her acting class. They laugh and say sorry about what has just happened to
break any tension and from making it seem like they are racists. Dennis tries
to explain to Terrell why their behavior is acceptable.

Mac,
Charlie and Dennis’s standpoint caused them to react frightened and defensive
when they met Terrell. They perceived the world from their particular
standpoint based on their experiences. Dee views the world from a different
standpoint than the Gang. Therefore, she perceived the situation and the bar
differently and she did not see a problem with her friend’s race. Here again,
we see how the gang’s particular standpoint makes them act and communicate a
certain way.  One might say they are
naive because their past experiences have caused them to judge others. This is
where the standpoint theorist idea about people of the dominant having a less
subjective view of the world. Privileged groups are not forced to observe the
realities of inferior groups; therefore, their standpoints are usually more
narrow and biased.

Social Judgment Theory

Muzafer
Sherif and his colleagues called the analysis of attitudes the social
judgment-involvement approach, but most scholars refer to it as social judgment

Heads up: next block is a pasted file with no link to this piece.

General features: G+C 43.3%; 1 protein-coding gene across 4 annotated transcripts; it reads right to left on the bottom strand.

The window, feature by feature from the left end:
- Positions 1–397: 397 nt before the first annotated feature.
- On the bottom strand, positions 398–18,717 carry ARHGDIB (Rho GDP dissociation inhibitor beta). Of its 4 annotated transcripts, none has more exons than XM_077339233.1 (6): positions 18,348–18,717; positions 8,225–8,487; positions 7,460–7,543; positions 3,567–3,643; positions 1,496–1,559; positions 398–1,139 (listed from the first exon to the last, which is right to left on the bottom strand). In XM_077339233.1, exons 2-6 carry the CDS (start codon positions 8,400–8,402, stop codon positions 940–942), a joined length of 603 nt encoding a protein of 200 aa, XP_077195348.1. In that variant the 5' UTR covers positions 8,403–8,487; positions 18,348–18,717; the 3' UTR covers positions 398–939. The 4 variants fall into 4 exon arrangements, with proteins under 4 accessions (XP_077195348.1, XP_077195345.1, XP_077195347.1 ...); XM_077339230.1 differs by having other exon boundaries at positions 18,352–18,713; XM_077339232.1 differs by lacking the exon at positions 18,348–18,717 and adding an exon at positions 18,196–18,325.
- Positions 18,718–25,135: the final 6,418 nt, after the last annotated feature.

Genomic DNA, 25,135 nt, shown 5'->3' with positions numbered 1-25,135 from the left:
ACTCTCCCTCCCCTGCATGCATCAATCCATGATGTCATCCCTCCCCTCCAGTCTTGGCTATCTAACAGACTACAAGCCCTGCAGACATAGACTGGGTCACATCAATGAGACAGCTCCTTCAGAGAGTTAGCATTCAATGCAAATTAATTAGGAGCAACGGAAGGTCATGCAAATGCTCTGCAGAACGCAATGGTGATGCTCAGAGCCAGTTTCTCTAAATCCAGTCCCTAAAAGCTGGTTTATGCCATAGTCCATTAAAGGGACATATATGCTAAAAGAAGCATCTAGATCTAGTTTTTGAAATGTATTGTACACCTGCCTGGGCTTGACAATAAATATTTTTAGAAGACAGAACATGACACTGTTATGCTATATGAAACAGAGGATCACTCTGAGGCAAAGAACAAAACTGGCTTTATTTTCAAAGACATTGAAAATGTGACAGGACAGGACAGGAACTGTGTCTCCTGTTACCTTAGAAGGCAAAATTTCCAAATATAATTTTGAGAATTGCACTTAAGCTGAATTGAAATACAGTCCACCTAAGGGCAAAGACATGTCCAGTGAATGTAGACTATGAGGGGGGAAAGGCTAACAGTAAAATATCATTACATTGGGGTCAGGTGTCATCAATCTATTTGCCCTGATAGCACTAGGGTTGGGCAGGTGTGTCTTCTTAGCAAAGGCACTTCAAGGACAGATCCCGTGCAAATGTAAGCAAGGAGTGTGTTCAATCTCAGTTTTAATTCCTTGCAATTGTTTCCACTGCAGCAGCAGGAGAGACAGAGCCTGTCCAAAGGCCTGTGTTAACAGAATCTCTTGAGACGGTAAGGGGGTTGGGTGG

theory. The social judgment theory (SJT) is the perception and evaluation of an
idea by comparing it with current attitudes. Sherif says the SJT is, “a classic
in social psychology; it has had a long-term impact on the study of social
persuasion (Littlejohn, Foss & Oetzel, 2017, pg.58).” SJP started with
research that showed how context affects the assessment of physical objects.
Social perception is the way humans judge messages. Sherif says,”In
interactions with others, we rely on our international anchor or reference
points; these are based largely on previous experiences (Littlejohn, Foss &
Oetzel, 2017, pg.58).” There are three levels of SJT: 1. Latitude of
acceptance, 2. Latitude of rejection, and 3. Latitude of noncommitment. (Littlejohn,
Foss & Oetzel, 2017, pg.58-59).”

 The first level of SJT is the latitude of
acceptance is the range of ideas that a person sees as reasonable or worthy of
consideration and “it’s made up of the item you underlined and any others you
circled as acceptable (Griffin, 2012, pg.195).” Assimilation effect is if
something falls within the latitude of acceptance. Arguments are seen as more
persuasive and fall within the latitude of acceptance. An example of the
latitude of acceptance is in the episode where Charlie writes, The Day Man
Cometh, it is a musical that he wants the Gang to help him perform. The episode
starts with Charlie entering the bar all excited and singing and he tells the
Gang about the awesome musical he just wrote. The Gang is skeptical as to why
he would write a musical, so they start guessing the ulterior motive. Charlie
starts yelling at them saying they are wrong and he just did it to do it.  Charlie uses persuasion to convince the Gang